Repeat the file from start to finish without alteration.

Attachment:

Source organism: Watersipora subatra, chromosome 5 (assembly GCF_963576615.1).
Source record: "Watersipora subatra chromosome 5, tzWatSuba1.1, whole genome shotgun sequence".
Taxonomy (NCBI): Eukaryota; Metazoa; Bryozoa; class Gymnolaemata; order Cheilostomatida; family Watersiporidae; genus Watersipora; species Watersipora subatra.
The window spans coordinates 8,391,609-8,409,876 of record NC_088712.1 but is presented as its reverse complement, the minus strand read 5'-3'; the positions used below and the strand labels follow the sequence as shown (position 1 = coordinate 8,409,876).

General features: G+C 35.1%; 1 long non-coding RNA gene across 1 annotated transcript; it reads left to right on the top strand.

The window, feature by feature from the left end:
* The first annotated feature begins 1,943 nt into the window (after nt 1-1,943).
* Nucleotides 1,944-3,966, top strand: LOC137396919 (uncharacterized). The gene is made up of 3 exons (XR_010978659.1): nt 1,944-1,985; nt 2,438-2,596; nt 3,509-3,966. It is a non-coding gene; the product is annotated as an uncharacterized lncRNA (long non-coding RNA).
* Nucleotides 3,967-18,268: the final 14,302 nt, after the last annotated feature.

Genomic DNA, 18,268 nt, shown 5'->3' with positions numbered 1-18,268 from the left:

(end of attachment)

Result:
Source organism: Watersipora subatra, chromosome 5 (assembly GCF_963576615.1).
Source record: "Watersipora subatra chromosome 5, tzWatSuba1.1, whole genome shotgun sequence".
Taxonomy (NCBI): Eukaryota; Metazoa; Bryozoa; class Gymnolaemata; order Cheilostomatida; family Watersiporidae; genus Watersipora; species Watersipora subatra.
The window spans coordinates 8,391,609-8,409,876 of record NC_088712.1 but is presented as its reverse complement, the minus strand read 5'-3'; the positions used below and the strand labels follow the sequence as shown (position 1 = coordinate 8,409,876).

General features: G+C 35.1%; 1 long non-coding RNA gene across 1 annotated transcript; it reads left to right on the top strand.

The window, feature by feature from the left end:
* The first annotated feature begins 1,943 nt into the window (after nt 1-1,943).
* Nucleotides 1,944-3,966, top strand: LOC137396919 (uncharacterized). The gene is made up of 3 exons (XR_010978659.1): nt 1,944-1,985; nt 2,438-2,596; nt 3,509-3,966. It is a non-coding gene; the product is annotated as an uncharacterized lncRNA (long non-coding RNA).
* Nucleotides 3,967-18,268: the final 14,302 nt, after the last annotated feature.

Genomic DNA, 18,268 nt, shown 5'->3' with positions numbered 1-18,268 from the left: